- Your board of advisors are mostly placeholders that you’ll talk to every so often. It is nice if they are very strategic with sales and potential partner connections, but otherwise they are just nice head shots until you have an engaged board of directors.
- You answer questions you don’t know the answers to. There is nothing wrong with admitting you don’t know something. Tell us and be open to finding the answ It’s sometimes worse to try and be a know-it-all and be wrong.
- Pilots with large companies are basically participation trophies. We need to know that you can sell product, so it’s nice that you have interest, but we both know the conversion rate for these are low and unfortunately these usually get dragged out.
- Technical team. It’s almost always a positive to have someone on the founding team who is a developer because then you don’t have to outsource and you can save expenses early on. On the flip side, we just invested in two technical PhDs who have very little business background, which can also be a problem.
- Can we see you as a billionaire? Basically we need outsized returns, so are you a team that can scale, maintain culture, and successfully exit, all while potentially in the public spotlight, under pressure?
- Are you coachable? I’ve mentioned this before as a quality we highly admire as you begin to surround yourself with people who are smarter than you at certain things. We just want to make sure you listen, consider advice, and are decisive.
- Stretching the truth and lies. We expect you to be overly optimistic and excited, but please don’t say something that isn’t true. This can be about funding commitments, contracts, and where your product development currently stands — this is generally a deal breaker for ethical and professional reasons. I wrote before about most of us being Polaroid investors, meaning that we need to trust you to do the right thing when we’re not there.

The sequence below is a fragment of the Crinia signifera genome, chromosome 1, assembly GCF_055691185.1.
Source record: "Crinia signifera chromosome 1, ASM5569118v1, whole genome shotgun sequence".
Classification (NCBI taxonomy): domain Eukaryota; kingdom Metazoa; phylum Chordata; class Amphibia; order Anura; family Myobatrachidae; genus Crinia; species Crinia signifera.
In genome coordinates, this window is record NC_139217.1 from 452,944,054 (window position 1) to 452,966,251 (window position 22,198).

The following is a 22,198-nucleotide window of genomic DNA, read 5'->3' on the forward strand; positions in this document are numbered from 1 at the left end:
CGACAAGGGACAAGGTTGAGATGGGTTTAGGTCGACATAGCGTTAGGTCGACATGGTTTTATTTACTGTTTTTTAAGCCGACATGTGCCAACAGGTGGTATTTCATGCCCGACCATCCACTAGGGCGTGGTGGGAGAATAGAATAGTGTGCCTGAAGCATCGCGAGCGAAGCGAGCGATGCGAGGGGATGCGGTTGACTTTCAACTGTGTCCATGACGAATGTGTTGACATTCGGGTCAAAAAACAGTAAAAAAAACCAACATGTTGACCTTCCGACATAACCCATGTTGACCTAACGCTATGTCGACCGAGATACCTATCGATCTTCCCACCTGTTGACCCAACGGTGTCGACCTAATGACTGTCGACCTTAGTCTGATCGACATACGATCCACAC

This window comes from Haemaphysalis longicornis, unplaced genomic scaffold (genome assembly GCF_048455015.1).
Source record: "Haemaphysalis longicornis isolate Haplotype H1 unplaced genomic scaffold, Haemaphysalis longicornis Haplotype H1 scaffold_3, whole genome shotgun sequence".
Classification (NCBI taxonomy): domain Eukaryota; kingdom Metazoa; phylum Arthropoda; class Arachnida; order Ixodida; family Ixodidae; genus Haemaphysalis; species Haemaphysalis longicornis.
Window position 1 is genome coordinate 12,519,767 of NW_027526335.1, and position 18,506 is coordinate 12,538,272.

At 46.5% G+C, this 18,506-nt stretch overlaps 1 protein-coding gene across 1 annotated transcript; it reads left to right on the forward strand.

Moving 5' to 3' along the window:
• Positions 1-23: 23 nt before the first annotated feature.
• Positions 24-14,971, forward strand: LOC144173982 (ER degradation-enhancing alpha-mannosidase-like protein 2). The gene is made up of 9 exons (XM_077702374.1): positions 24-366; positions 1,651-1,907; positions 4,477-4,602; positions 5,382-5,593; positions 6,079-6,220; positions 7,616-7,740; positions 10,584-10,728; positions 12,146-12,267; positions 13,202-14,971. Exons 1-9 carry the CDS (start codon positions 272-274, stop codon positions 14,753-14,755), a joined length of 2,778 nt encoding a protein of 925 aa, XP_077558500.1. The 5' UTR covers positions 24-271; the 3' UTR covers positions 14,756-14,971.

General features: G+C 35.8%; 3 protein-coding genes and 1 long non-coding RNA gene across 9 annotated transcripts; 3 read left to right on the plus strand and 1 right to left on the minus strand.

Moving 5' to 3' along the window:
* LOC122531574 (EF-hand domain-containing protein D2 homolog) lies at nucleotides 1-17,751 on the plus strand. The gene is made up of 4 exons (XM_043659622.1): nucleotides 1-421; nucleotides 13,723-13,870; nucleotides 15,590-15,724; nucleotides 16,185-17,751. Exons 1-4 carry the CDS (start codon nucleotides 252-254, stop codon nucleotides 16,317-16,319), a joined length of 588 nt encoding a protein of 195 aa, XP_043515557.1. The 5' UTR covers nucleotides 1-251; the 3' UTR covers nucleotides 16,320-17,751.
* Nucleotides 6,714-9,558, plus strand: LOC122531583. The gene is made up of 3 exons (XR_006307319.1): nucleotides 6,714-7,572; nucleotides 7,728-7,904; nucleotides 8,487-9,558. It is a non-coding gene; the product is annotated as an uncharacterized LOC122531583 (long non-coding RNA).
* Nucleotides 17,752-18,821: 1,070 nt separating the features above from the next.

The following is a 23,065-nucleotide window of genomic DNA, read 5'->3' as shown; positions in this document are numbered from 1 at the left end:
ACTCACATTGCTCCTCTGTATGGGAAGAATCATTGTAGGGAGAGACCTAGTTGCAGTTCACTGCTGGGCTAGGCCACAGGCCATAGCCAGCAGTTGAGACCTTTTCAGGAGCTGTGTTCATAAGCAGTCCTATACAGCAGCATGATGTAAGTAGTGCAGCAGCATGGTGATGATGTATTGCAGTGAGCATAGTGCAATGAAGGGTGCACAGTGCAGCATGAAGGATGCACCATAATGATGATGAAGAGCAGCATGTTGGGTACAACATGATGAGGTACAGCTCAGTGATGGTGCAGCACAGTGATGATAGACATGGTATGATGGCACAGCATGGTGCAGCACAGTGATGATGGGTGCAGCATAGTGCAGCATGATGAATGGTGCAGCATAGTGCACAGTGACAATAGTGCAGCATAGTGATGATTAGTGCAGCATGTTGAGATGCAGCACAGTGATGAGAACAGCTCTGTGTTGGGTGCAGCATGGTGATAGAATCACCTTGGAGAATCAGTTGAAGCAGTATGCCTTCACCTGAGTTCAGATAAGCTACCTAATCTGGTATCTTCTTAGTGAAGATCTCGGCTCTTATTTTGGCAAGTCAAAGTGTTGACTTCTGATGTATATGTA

We are also trying to figure out why you’re doing this and what motivates you every day. Let me make it very clear that 99.99999% of the time “passion” is overrated.
There are a lot of responses;it’s a problem you’ve faced in life, or at your previous job. There is no shame in saying you want to make money and/or you really just think that you’re the right team to get this done. It’s easy to see through fake answers that basically say: “I just wanted to start a company because everyone is doing it” or, “I’m still looking for a problem to solve, so this is it until I figure it out.”
A lot of our decision is based on this aspect, as it really pertains to your vision and where you see the company in 3–5 years. Also, you will need to inspire other investors, future employees, and clients to share in this so that you can solve it together.
So, now you have a better understanding of what we consider heavily before, during, and after our meetings. Let me make it clear though, that you don’t need to cover all of these, and there isn’t really a point system that adds up to tip the scale in your favor.